Laying Out Basic (non-PDF) Forms Using Tabs
Everyone, at one point or another in his or her career, ends up having to lay out a form something along the lines of this:
Nothing fancy, just some labels followed by lines on which to write the information. But what is the best way to go about actually setting up those lines?
Note: If you want to learn about how to turn InDesign forms into nifty PDF forms there are numerous articles on this topic.
Everybody seems to make them a little differently, but here are a few different ways to set up those form lines that should fit into anyone’s work styles.
Method 1: Tabs and Character Styles
The first method to lay out your form is to use tab stops to set the spacing between the labels and then use a Character Style to apply an underline to the Tab characters.
Note: If you want the underline to extend all the way to the right edge of the text column press Shift+Tab to insert a Right Indent Tab character.
By using a Character Style, if you ever want to change the appearance of the form lines- make them dotted, for example, or move them up or down a point or two- all you have to do is edit the Character Style and all your form lines will update automatically. Nice!
Super Bonus Tip!
If you want to be super cool- I mean knock-your-boss’s-socks-off cool- use a GREP style as part of the Paragraph Style to automatically apply the Character Style to the Tab and Right Indent Tab characters as soon as you type them.
It sounds scary and complicated but it really isn’t. Just go to your Paragraph Style>GREP Style panel and edit it so that it looks like the screenshot, below: (the ?\t|~y? is the way you tell InDesign to look for any Tab character or Right Indent Tab character).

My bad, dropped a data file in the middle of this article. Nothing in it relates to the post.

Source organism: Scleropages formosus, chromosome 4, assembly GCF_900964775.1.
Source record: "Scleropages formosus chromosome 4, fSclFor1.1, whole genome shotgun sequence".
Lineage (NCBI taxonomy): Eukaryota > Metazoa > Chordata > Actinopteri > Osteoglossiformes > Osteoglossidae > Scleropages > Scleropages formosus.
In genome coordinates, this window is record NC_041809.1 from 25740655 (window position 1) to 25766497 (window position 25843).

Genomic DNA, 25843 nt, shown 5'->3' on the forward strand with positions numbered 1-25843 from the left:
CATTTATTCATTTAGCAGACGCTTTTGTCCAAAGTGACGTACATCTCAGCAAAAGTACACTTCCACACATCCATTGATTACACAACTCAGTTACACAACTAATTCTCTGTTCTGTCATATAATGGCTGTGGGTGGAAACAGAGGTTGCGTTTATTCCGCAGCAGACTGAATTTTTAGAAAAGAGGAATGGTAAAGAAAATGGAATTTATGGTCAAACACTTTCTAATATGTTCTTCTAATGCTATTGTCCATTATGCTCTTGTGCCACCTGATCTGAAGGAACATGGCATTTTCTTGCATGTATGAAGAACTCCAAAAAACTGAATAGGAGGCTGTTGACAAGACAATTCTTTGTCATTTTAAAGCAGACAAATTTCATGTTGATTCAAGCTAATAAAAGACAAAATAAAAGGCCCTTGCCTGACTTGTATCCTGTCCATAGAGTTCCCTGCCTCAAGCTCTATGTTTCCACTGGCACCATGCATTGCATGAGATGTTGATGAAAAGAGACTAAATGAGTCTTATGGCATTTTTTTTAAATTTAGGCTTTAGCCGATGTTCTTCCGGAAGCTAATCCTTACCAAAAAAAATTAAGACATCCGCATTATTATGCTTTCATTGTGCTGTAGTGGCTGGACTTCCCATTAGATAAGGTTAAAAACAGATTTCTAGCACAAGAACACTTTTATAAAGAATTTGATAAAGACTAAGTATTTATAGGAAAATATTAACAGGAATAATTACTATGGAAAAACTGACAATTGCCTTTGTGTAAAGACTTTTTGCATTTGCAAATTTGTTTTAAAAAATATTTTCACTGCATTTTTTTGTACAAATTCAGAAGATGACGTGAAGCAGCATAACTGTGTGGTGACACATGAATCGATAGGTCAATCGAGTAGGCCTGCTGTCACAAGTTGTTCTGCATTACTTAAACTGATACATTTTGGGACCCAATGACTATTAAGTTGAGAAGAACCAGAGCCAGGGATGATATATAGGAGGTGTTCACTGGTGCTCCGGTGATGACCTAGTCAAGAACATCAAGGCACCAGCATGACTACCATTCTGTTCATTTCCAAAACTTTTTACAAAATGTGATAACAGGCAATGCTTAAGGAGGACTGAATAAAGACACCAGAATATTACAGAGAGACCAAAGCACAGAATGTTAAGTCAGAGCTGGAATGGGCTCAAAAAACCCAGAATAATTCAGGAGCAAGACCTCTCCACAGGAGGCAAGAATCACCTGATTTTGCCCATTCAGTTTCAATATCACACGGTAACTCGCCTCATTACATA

Method 2: Tabs and Underline
The next method is identical to the first but, rather than using a Character Style to apply the underline, you just select the Tab characters and apply the underline manually (or by using the keyboard shortcut Command+Shift+U (Mac) or Control+Shift+U (Windows)).
While this method is all fine and good, by not using a Character Style to apply the underline it makes changing the appearance of all the form lines a bit of a hassle should you ever want to do so. And, of course, you can’t use the GREP Style trick unless you use a Character Style. If you’re even halfway comfortable using styles I’d go with Method 1.
Method 3: Tabs with Underscore Tab Leaders
Another method to lay out your form is to use tab stops to set the spacing between the labels but, rather than applying an underline to the Tab characters, you actually edit the tab stops themselves so that that they use the underscore character as a tab leader. You do this by selecting the tab stop in the Tabs panel and then typing an underscore character ( _ ) into the Leader field.
Note: While this works well when using normal Tab characters it does not work so well when using the Right Indent Tab- since the Right Indent Tab character does not have a corresponding tab stop in the Tabs panel so you cannot apply a tab leader directly to it. If a normal Tab character appears on the same line before the Right Indent Tab then the Right Indent Tab will inherit the previous Tab character’s leader setting, but if there is no preceding Tab character you are out of luck. The way to work around this is to type a normal Tab character before you type the Right Indent Tab.
While this lets you off the hook for using underlines or Character Styles, by using an underscore as the tab leader you lose a lot of the control over the appearance and vertical position of the underline that you would get if you used the underline attribute.
Method Oh Dear God Please Don’t Do This: Inline Lines
One really bad way to create form lines is to draw them using the Line Tool and then pasting them into the text as inline graphics. There are many, many drawbacks to creating a form this way: if the text or column width changes updating the width of all of the lines can be a nightmare, it is very easy to accidentally move a line so it is no longer vertically aligned with the others, etc. Do not do this, only sadness lies down this road.
Note: There are some very good reasons to do something like this using inline frames if you do want to create a PDF form and you are using InDesign CS6, but this topic is covered in other posts on this web site, such as this.
So the next time you need to create a simple form in InDesign use one of these methods above (but not that last one) and you should be whipping out attractive and flexible forms in no time.